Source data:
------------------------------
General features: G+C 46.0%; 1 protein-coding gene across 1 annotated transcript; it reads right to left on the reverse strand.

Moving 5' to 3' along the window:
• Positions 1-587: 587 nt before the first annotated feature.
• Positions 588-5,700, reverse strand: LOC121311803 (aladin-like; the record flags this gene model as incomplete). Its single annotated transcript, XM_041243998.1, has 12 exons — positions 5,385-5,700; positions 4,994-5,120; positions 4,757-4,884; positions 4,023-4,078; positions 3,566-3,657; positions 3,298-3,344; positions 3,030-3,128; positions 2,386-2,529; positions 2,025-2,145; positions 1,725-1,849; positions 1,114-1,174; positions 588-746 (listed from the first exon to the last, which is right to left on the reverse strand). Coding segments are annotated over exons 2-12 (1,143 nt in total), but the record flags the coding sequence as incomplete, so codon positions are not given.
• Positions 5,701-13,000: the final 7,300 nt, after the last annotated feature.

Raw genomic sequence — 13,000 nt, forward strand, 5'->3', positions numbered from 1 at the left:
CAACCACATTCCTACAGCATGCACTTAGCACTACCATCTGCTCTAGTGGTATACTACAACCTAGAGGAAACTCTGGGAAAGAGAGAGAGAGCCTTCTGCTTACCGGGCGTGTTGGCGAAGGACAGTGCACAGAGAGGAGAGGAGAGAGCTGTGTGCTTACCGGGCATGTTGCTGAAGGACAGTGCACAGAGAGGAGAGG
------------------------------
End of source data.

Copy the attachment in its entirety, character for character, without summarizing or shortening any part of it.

General features: G+C 46.0%; 1 protein-coding gene across 1 annotated transcript; it reads right to left on the reverse strand.

Moving 5' to 3' along the window:
• Positions 1-587: 587 nt before the first annotated feature.
• Positions 588-5,700, reverse strand: LOC121311803 (aladin-like; the record flags this gene model as incomplete). Its single annotated transcript, XM_041243998.1, has 12 exons — positions 5,385-5,700; positions 4,994-5,120; positions 4,757-4,884; positions 4,023-4,078; positions 3,566-3,657; positions 3,298-3,344; positions 3,030-3,128; positions 2,386-2,529; positions 2,025-2,145; positions 1,725-1,849; positions 1,114-1,174; positions 588-746 (listed from the first exon to the last, which is right to left on the reverse strand). Coding segments are annotated over exons 2-12 (1,143 nt in total), but the record flags the coding sequence as incomplete, so codon positions are not given.
• Positions 5,701-13,000: the final 7,300 nt, after the last annotated feature.

Raw genomic sequence — 13,000 nt, forward strand, 5'->3', positions numbered from 1 at the left:
CAACCACATTCCTACAGCATGCACTTAGCACTACCATCTGCTCTAGTGGTATACTACAACCTAGAGGAAACTCTGGGAAAGAGAGAGAGAGCCTTCTGCTTACCGGGCGTGTTGGCGAAGGACAGTGCACAGAGAGGAGAGGAGAGAGCTGTGTGCTTACCGGGCATGTTGCTGAAGGACAGTGCACAGAGAGGAGAGG